Appropriate Professional Response?

Business By cutiepiecupcake Updated 31 Mar 2011 , 4:30am by coldtropics

cutiepiecupcake Posted 28 Mar 2011 , 10:18am
post #1 of 11

Ok.. before I proceed, I just want to make it clear that I am in no way 'bagging-out' or venting about this potential customer's enquiry - she was very friendly and polite. My intention is to receive honest feedback regarding the way I have worded my response for future reference.
So the scenario was a common one - the customer attempting to 'bargain' with my quote by means of comparing mine with another she has received from a different baker. This has probably occurred many a time for most of you in business, however, it was a first for me as I am relatively new to business. I do not wish to negotiate my prices in this situation as I am offering her the base rate I charge without decoration and I have spent quite some time researching my competition and pricing my product according to my overheads etc.
Here is how the conversation played out:
My quote was as follows:
130 x regular sized cupcakes with swiss meringue buttercream or ganache swirl @$3 each
1 x 6"white choc mud cake covered and filled with white choc ganache and featuring a wall of white chocolate mud slates @$40
1 x cupcake tower hire @$15
Total = $445

Her response:
Hi........,

Thank you so much for quoting on the cupcakes and cake so quickly. What you are proposing sounds lovely however I have received another quote for $375, charging $2 per cupcake. Of course I totally understand that you may not want to revise your quote, but if you would like to you are most welcome as ........... will be a far better location for us to pick everything up.

I will look forward to hearing from you.
Have a great day,

My response:
Hi .........,

Thanks for getting back to me. I would love to be able to offer to 'match' the price of the other quote you have received, unfortunately I can not due to the factors involved in the process of working out my costs ie; quality control over my ingredients. The quality of my ingredients is the biggest part of what makes my business successful, take for example the high quality chocolate I use - fine couverture as opposed to cheap compound chocolate costs over $15 p/kg and that is without taking into consideration the cost of shipping. As with a lot of services you require when organising your big day - "you pay for what you get." For me to match the other quote means I would have to compromise on the quality of my ingredients. I'm sure you can understand and appreciate that compromising the quality of my ingredients is not an option for me, as not only would it risk the reputation of my business, it would also be offering second rate quality to your guests on your one big special day - I personally would not want to be responsible for that.

Thanks for your time ......., please do not hesitate to contact me if I can be of further assistance.

Regards,

...............
Was this an appropriate response? I don't want to sound as though I'm ranting at her.. nor do I just want to fob her off and say "no.. I refuse to negotiate.. goodbye and good luck." How do you deal with such enquiries? And what is your response?

Thanks
icon_smile.gif

10 replies
letsgetcaking Posted 28 Mar 2011 , 1:15pm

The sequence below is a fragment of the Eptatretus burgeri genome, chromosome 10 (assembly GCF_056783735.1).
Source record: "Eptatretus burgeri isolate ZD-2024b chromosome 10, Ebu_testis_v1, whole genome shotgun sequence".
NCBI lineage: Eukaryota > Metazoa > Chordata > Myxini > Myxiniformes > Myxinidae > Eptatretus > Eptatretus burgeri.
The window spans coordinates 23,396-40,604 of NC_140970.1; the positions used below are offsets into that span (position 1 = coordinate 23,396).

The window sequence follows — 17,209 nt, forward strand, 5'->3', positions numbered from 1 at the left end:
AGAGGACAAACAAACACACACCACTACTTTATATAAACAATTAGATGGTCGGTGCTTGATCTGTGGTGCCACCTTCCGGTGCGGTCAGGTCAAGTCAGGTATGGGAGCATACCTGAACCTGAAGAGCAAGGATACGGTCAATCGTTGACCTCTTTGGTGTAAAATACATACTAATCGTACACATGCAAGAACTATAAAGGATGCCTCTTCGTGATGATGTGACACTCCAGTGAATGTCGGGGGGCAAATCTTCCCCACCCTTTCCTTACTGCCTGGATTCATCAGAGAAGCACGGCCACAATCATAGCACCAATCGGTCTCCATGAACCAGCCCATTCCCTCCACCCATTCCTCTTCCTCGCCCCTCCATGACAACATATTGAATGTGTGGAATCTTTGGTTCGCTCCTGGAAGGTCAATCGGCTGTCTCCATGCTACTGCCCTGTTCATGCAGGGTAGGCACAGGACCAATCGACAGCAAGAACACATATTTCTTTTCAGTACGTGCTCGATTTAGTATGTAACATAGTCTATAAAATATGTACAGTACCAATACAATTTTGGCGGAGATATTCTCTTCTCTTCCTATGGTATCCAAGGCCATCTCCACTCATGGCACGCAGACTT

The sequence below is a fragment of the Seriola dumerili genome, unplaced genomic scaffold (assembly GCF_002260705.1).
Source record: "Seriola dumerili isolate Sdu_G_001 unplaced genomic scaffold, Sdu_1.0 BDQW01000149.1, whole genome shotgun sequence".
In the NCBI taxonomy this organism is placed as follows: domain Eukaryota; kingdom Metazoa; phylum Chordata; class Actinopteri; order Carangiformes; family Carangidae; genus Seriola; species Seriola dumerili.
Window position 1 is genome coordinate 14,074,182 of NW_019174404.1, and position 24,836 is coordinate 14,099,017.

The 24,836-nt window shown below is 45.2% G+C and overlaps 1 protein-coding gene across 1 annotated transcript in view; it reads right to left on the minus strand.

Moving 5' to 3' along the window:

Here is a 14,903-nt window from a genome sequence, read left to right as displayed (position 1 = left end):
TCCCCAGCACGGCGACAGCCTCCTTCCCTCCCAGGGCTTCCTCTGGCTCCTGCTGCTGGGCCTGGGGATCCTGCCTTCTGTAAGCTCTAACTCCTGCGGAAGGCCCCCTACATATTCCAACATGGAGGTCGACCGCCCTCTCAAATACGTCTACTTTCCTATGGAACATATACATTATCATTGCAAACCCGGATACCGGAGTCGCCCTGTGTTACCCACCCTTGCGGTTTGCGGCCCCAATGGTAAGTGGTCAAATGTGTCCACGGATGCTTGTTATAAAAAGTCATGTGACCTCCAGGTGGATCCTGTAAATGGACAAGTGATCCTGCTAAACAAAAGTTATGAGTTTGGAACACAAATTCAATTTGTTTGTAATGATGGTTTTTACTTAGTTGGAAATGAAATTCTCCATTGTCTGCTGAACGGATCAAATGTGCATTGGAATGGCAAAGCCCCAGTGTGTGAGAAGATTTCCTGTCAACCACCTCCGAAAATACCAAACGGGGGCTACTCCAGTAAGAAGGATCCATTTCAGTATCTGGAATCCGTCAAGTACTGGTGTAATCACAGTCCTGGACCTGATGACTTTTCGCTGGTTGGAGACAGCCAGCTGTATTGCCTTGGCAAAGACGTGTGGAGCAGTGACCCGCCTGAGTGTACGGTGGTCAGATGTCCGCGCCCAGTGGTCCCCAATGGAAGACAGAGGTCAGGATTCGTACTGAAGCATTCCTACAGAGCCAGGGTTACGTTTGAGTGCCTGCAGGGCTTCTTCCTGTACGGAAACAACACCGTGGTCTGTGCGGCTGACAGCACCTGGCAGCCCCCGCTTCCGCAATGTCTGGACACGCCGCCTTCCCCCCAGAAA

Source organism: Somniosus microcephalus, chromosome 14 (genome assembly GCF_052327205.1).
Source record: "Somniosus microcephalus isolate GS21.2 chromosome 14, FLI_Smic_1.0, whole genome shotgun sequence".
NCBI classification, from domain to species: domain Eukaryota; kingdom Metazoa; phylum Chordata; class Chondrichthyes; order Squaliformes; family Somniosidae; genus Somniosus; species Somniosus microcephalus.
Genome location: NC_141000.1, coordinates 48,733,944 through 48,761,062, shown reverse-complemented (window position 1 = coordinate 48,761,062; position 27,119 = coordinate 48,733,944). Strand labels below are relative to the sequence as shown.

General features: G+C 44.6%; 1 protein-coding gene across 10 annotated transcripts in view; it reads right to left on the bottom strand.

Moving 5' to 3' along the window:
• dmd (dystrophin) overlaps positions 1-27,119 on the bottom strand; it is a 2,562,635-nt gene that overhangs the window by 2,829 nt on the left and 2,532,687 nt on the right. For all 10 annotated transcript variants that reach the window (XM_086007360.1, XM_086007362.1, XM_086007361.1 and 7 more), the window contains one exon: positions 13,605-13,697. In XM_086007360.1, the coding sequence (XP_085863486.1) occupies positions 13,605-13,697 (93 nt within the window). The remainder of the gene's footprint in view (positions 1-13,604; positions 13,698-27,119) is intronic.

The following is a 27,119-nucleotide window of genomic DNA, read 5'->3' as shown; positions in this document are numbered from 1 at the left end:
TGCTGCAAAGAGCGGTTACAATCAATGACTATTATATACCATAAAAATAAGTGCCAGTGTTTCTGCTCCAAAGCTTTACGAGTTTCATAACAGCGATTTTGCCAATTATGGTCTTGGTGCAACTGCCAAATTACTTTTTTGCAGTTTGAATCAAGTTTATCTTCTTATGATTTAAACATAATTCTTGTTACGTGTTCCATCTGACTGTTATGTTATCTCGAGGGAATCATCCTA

post #2 of 11

I don't think you need to be so detailed about how you run your business. I would keep it brief. Something like:

"The price quote I have given was calculated in order to ensure my customers are getting the highest quality product for the best price."

Quote:
Quote:

The quality of my ingredients is the biggest part of what makes my business successful.




I definitely would not list the cost of ingredients you use. The customers won't know how it factors into the overall cost of their cake (not to mention everything else that goes into it).

As a customer, I think the second half of your response is a little off-putting. I don't think you were meaning to, but it sounds passive/aggressive...that if she goes with another company, her wedding guests won't appreciate being served an inferior product.

I'm not in business yet, but this is one of the parts I least look forward to. icon_smile.gif

Corrie76 Posted 28 Mar 2011 , 1:39pm
post #3 of 11

I agree that it's too wordy and too much explanation. You already aren't going to get her business on this one order so don't spend so much of your valuable time trying to justify your costs to her. I would have responded similar to this:
Dear Customer,
As much as I'd love to match the other quote, I am unable to do so based on my own costs involved. I wish you the best with your upcomming event and look forward to working with you for any of your future needs.
Sincerely,
The Baker
In two sentences, I conveyed the message that I can't match the price, I'm supportive of my customers, I have a positive attitude and left her with the feeling I'd like to work with her down the road. Plus it only took about a minute to compose my response and now I can concentrate more of my time focusing on my customers who have ordered with me.
Also, if I were you I'd totally advertize the quality of my ingredients used, but at another time and place, like on the "about us" or "about our products" section of a website or any literature you may provide in your shop or discussions with customers prior to ordering with you...you want to inform the potential customers about your quality, not the ones who are going with someone else...when you do that, it connotates the message, "you have no taste for quality, cheapskate!" and may leave them feeling like you have an attitude about their poor decision to choose price over quality....which is a valid attitude to have- but you never want the customer to know that!